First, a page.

Johnny's Reviews > Culture of Complaint: The Fraying of America

Culture of Complaint by Robert Hughes
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Dec 09, 08

bookshelves: philosophy
Read in November, 2008

Although written during the Clinton Administration, this compilation of three very seminal essays is as relevant today as when they were first published. Hughes is a historian and art critic, but Culture of Complaint qualifies as a philosophical counterbalance to Allen Bloom’s The Closing of the American Mind To be sure, there are some points where Bloom and Hughes might find agreement. Both would agree that our current culture has sold out to some inconsistent ideals of multicultural idealism, but they would have very different means of righting the ship of culture. Bloom would have us return to a purely classical monoculture, what the apostles of multiculturalism call Eurocentric. Hughes would have us celebrate our multiplicity of backgrounds without neglecting our foundation of western tradition.

“In society as in farming, monoculture works poorly. It exhausts the soil.” (p. 14) But Hughes doesn’t follow the fetishists of ethnicity and pseudo-nationalism, recognizing much of the academic talk around multiculturalism for what it is—hot air (p. 15). As he notes: “A student can be punished under academic law for verbal offences and breaches of etiquette which carry no penalty off-campus, under the real law of the land. …But in practice it may impede the student’s progress from protected childhood to capable adulthood.” (p. 26).

One of the things I enjoyed about the book was that Hughes spent equal time between cautioning concerning the PCs of political correctness and the PCs of patriotic correctness (p. 28). But the most horrifying part of the book and the most topical was how he demonstrated what prostitutes the media has become since the era of Reagan.

“In the 80s, as never before in America, we saw statecraft fuse with image-management. Too many things in this supposedly open republic got done out of sight of the citizens. Or they were presented in terms that mocked public intelligence by their brevity and cartoon-like simplicity. This was known as ‘Letting Reagan be Reagan,’ and it accorded perfectly with the dictates of TV.” (p. 40) He went on to call Reagan “the world’s most successful anchorman.” (p. 41) He noted how Reagan “educated America down to his level” and “left his country a little stupider in 1988 than it had been in 1980,” as well as “a lot more tolerant of lies, because his style of image presentation cut the connective tissue of argument between ideas and hence fostered the defeat of thought itself.” (p. 41)
“Celebrity politics for an age of celebrity journalism.” (p. 42)

Well, that’s what we had in the 80s and it seems to have reappeared on the other side of the aisle in the 00s. Personally, I despised it then—calling Reagan the Anti-Christ (supporting my illogical rhetoric with the 6 letters in each of his names)—and I despise it now, finding myself emotionally resonating with Rush Limbaugh for the first time as he refers to the current President-Elect as “The Chosen.”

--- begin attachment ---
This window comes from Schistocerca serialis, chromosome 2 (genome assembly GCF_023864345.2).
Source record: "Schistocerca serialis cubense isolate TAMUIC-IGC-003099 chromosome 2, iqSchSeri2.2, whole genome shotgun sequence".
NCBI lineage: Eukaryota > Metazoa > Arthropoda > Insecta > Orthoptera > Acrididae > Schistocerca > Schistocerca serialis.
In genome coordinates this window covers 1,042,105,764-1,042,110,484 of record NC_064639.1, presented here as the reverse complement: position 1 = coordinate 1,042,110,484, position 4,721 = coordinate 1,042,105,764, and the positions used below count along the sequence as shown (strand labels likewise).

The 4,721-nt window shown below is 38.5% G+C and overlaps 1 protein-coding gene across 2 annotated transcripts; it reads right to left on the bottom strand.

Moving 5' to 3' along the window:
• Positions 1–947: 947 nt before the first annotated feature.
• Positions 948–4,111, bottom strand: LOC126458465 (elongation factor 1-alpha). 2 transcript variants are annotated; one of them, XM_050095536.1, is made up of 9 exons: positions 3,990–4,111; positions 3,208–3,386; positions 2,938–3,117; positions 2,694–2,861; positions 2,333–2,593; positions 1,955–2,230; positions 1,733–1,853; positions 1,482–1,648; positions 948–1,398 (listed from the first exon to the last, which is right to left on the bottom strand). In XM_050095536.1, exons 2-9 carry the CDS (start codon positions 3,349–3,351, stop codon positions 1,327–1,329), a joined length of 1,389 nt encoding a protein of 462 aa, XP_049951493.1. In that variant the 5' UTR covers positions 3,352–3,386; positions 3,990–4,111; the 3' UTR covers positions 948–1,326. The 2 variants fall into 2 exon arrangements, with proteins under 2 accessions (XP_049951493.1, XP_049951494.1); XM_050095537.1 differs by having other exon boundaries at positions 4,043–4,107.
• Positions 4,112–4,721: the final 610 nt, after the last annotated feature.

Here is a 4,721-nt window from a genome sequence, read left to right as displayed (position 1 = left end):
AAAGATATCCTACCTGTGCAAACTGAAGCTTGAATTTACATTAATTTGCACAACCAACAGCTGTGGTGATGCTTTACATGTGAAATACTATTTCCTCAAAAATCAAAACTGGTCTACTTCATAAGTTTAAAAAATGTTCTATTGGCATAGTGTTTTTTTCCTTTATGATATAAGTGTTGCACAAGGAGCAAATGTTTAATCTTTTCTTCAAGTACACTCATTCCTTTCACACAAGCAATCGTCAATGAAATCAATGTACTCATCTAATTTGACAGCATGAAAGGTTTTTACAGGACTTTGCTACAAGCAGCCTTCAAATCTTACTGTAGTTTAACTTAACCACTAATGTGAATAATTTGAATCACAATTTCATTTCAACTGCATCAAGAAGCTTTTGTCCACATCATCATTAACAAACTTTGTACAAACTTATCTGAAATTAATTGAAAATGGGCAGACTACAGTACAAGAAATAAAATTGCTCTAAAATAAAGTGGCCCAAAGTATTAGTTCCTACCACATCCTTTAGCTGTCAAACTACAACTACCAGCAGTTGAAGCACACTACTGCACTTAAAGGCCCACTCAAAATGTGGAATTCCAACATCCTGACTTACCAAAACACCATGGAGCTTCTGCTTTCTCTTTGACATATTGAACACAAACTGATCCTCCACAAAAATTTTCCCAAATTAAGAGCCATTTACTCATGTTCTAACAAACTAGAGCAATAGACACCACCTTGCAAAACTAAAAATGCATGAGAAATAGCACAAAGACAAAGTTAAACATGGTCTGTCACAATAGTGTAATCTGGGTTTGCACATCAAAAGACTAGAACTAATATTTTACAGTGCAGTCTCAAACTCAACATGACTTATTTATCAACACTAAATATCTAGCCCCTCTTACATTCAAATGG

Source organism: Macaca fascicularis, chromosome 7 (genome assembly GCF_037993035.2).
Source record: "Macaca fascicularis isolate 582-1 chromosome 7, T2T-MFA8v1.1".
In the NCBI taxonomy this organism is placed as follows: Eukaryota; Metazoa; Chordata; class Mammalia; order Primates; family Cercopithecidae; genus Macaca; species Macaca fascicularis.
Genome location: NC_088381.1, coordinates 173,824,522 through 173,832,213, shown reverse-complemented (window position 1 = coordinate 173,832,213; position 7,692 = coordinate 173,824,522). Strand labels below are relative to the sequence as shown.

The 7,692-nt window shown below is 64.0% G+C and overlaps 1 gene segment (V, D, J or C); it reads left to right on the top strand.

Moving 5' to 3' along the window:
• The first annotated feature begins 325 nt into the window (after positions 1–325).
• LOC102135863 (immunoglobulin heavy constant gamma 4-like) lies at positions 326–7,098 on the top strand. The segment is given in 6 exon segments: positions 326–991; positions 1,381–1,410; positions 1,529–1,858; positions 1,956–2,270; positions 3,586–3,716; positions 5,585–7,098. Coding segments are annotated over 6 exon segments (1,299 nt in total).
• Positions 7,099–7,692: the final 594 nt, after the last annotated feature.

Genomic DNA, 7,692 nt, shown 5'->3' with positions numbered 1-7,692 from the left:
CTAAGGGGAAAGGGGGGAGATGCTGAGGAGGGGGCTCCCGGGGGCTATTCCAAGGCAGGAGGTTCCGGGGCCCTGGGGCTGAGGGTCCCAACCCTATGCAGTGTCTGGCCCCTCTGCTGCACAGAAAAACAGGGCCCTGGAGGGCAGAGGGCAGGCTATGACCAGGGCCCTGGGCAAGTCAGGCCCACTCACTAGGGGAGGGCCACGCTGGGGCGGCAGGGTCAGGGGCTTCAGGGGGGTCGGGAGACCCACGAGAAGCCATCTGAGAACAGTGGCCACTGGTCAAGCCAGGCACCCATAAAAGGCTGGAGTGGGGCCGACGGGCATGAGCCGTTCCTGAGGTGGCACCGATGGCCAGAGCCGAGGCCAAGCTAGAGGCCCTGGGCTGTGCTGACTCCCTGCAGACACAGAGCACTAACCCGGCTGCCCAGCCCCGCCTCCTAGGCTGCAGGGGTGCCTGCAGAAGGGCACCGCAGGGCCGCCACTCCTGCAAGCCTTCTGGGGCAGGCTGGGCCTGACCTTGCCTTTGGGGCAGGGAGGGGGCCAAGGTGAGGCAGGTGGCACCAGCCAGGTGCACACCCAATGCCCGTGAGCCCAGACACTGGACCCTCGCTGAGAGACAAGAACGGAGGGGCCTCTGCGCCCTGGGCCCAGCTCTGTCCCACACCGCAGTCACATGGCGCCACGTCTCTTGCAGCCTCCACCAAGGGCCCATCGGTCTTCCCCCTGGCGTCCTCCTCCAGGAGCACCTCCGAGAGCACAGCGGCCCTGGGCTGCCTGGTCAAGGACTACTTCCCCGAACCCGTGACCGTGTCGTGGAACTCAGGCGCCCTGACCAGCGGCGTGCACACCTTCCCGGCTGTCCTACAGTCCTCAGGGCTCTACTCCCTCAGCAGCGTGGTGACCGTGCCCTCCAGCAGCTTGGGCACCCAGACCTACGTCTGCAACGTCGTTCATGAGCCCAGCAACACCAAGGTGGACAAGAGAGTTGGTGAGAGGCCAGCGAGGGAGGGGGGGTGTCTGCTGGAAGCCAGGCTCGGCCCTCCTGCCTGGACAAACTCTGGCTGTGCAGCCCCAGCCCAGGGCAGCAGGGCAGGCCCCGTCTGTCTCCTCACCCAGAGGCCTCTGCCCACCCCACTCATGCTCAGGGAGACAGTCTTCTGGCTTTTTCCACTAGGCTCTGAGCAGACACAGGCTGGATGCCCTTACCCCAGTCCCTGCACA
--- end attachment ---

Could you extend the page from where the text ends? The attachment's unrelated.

I enjoyed a lot of Hughes’ metaphorical riffs in the book. He quotes Dinesh D’Souza as describing academic leftists as “Visigoths in tweed.” (p. 58) and waxes eloquently when he states that “Marxism is dead; …Its carcass will continue to make sounds and smells, as fluids drain and pockets of gas expand; …” (p. 73) Or check out this terrific bit of wisdom, “In the literary zero-sum game of Canon talk, if you read X it means that you don’t read Y.” (p. 104) Or quoting Baudelaire: “We have all of us got the republican spirit in our veins, a we have the pox in our bones: we are democratized and syphilized.” (p. 106) He really pounded the point home with “The first trouble with a rigid, exclusionary canon of Great Writing is that it can never be complete: it is always in some sense a prosthetic device, …” (p. 107).

Perhaps, one of the most profound sections in the book was when he explained the development of Western Civilization as a college course by starting during WWI as a course in “war issues” designed to turn young students into “thinking bayonets.” (p. 61) After the war was over, the course was adapted into Contemporary Civilization for the purpose, not of making “thinking bayonets,” but of making students “safe for democracy.” In short, one of the courses considered foundational for college students was designed as propaganda. (p. 61)

I was also intrigued by another section where he touched on a supreme irony regarding the Portland Baseline Essays. Here, Afro-centric “scholars” actually states that black children are “impelled by their genetic heritage to ‘process information differently’ from white ones—a claim which white supremacists, from their side of the fence, have been making since before the Civil War.” (p. 148) Another provocative section was when he demythologized Mapplethorpe as an artist (p. 159) , the Helms amendment (on the NEA appropriations bill) as ludicrous (p. 162), and how neo-conservatives attacked the NEA on moral grounds because, “Having lost the barbarian at the gates, they went for the fairy at the bottom of the garden.” (p. 171).

What was most appreciated was the fact that Hughes deflates the egotistical posturing on both sides of the multicultural politically correct versus patriotically correct issue. What was saddest about the book was that he tends to blame evangelicals of all stripes, not just right-wing extremists, as adding to the polarization of the U.S. Regardless, Culture of Complaint is a fascinating work that is as relevant today as when it was initially published.
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